When you think Wisconsin, you think Renault, right? Okay, so it’s hard to come to terms with the fact that Wisconsin produced more French cars during the decade of the 1980s than any other place in the western hemisphere. You know, to feed the voracious appetite of the upper midwest for compact French machinery during the Reagan 80s. Admittedly, Kenosha: Home of the Renault Alliance doesn’t quite have the same ring to it as it once did, and neither do the Dukakis ’88 bumper stickers that I imagine are still securely affixed to many Alliances. But that doesn’t mean they weren’t good cars, even though some minor issues may have existed in the sales network.
Anecdotal evidence suggests that some Renault dealers weren’t down with the whole idea of being Renault dealers. An acquaintance who tagged along with his grandmother to test drive one of these fly machines in the 1980s remarked to me that the dealers who sold these weren’t especially enthused about having to sell them. “If you wanna buy one, buy one!” the salesman shrugged and went back to reading the paper. And that was the extent of that particular sales pitch. Persuaded on the spot by the salesman’s erudite demeanor and sophistication, Nana ended up leaving the lot in a swanky new Alliance convertible, perfect for that looong Wisconsin summer, the summer that Wisconsin is famous for all over the US of A.
Actually, the summers of the upper midwest, Wisconsin in particular, can be
quite warm stupefyingly hot and humid, so a convertible is not as mostly futile a purchase as it seems. And since a large number of managed to sell in the midwest despite the best efforts of the dealer network, it is still the region where most of them are likely to be found. A thoroughly unbelievable 623,000+ Alliances were built in Kenosha from 1982 till 1987, and southern Wisconsin is still the place to look for one. If you’re into that sort of thing.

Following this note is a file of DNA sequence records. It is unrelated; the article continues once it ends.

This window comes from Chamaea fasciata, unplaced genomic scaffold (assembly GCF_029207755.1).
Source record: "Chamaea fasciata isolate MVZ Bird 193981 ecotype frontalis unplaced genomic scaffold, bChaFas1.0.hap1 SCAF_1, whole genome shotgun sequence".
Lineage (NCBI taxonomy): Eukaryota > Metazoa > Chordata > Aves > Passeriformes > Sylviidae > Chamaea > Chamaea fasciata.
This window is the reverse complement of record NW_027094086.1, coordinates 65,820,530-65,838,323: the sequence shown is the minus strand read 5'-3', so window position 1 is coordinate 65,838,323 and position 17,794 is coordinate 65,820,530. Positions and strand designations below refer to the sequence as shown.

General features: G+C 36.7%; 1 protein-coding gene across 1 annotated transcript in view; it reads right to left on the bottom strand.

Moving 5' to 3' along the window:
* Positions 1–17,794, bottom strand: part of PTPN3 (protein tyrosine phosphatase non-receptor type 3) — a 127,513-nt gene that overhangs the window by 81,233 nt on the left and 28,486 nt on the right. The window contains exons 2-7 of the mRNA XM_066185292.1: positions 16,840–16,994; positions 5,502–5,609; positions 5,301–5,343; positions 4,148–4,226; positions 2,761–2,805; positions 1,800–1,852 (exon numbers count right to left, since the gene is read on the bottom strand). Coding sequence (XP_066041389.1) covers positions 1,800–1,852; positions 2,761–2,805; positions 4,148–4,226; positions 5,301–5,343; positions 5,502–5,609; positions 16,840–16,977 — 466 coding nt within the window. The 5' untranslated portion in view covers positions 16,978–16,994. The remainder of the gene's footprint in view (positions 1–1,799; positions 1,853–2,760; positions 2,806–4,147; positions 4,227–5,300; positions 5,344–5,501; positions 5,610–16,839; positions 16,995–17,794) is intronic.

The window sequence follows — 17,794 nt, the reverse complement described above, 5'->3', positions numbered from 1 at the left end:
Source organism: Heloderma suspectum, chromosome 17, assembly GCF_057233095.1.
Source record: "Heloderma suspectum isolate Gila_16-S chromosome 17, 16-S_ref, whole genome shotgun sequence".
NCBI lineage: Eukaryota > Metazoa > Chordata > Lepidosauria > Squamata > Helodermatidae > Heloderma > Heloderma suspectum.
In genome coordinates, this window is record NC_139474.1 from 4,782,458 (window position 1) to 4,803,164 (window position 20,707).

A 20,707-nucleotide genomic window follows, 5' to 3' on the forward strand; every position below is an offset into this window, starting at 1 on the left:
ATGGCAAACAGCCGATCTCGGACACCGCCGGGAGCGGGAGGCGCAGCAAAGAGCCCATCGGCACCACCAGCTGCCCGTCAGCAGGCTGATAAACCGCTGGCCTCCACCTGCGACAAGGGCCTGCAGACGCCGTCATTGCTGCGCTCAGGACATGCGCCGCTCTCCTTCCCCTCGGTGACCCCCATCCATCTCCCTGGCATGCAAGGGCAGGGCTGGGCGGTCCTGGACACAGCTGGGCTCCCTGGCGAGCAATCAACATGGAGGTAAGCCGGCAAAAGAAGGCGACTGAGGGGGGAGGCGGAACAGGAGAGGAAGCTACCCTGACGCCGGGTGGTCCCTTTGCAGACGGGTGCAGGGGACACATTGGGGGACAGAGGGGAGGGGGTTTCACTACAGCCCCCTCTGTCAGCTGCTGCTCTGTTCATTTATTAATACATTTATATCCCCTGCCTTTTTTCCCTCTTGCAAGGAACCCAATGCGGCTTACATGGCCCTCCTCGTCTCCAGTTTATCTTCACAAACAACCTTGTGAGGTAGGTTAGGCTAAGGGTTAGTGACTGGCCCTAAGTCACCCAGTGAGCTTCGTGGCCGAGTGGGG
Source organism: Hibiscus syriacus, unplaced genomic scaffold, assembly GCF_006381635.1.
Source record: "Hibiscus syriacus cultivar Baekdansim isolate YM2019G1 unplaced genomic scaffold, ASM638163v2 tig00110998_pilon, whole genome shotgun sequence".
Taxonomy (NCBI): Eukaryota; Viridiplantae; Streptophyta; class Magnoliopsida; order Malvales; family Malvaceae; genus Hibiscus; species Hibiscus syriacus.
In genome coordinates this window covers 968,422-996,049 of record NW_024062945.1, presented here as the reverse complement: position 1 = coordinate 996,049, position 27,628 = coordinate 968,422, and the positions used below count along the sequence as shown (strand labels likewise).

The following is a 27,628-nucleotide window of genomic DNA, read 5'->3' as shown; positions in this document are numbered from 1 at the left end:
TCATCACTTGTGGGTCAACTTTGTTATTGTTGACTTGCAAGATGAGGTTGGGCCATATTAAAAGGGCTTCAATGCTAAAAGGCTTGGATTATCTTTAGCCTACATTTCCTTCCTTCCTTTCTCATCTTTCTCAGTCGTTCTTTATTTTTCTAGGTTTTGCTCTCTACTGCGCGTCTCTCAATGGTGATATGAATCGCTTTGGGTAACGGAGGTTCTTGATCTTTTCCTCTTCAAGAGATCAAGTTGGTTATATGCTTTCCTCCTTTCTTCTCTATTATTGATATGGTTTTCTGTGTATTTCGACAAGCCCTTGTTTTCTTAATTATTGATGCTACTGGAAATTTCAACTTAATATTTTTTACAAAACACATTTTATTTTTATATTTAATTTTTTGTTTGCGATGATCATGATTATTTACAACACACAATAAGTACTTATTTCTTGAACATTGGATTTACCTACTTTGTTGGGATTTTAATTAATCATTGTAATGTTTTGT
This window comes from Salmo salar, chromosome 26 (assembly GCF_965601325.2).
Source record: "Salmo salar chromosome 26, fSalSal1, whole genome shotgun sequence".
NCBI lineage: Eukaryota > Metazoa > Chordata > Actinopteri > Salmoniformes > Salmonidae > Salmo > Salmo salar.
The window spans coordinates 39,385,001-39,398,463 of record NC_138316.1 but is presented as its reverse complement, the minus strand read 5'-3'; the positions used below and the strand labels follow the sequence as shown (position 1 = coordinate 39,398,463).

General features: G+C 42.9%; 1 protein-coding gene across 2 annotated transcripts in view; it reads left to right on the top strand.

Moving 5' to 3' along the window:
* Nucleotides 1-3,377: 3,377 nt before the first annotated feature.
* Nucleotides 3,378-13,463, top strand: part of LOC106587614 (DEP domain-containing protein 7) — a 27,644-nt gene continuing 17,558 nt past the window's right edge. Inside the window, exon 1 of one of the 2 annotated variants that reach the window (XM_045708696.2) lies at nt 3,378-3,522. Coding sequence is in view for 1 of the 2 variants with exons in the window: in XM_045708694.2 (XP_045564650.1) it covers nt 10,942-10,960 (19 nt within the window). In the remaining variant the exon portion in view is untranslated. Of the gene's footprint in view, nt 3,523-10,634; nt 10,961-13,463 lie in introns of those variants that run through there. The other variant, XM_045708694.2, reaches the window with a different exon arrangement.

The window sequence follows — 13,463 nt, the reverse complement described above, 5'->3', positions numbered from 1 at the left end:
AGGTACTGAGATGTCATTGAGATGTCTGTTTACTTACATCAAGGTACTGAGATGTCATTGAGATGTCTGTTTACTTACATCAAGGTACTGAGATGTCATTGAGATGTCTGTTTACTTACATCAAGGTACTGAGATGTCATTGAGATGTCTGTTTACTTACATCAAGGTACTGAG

I know what most of you are thinking right now: so what happened to the grandmother’s car? Unfortunately, history did not record what became of Nana’s Alliance convertible, though half-reliable sources suggest that it may have been traded in for literally hundreds of dollars in dealership credit towards the purchase of a Chrysler something or other, after accumulating a whopping 27K miles and some moderate battle damage over the span of a decade.
All kidding aside, the GTA seen here was in ridiculously good shape for its age. I don’t think anyone will dispute that these cars, especially the Encore hatches and Alliance sedans, were treated as disposable by many of their owners and expired long ago, so it’s not unusual to see a surviving Alliance that looks about as worn as a 10-year old Honda.
It has long been my suspicion that Alliance convertibles enjoy a slight plurality among all surviving Renault Alliances in the states. They were the top of the range model, and didn’t tend to be purchased to be beaten into oblivion and discarded after 3 years of commuting. They also tended to be bought by people who bought them because they actually wanted one, rather than buying one because it was slightly cheaper than a VW Fox at the dealer across the street. So seeing this well-kept GTA was a special treat.
[Images: Copyright 2013 Hooniverse/Jay Ramey]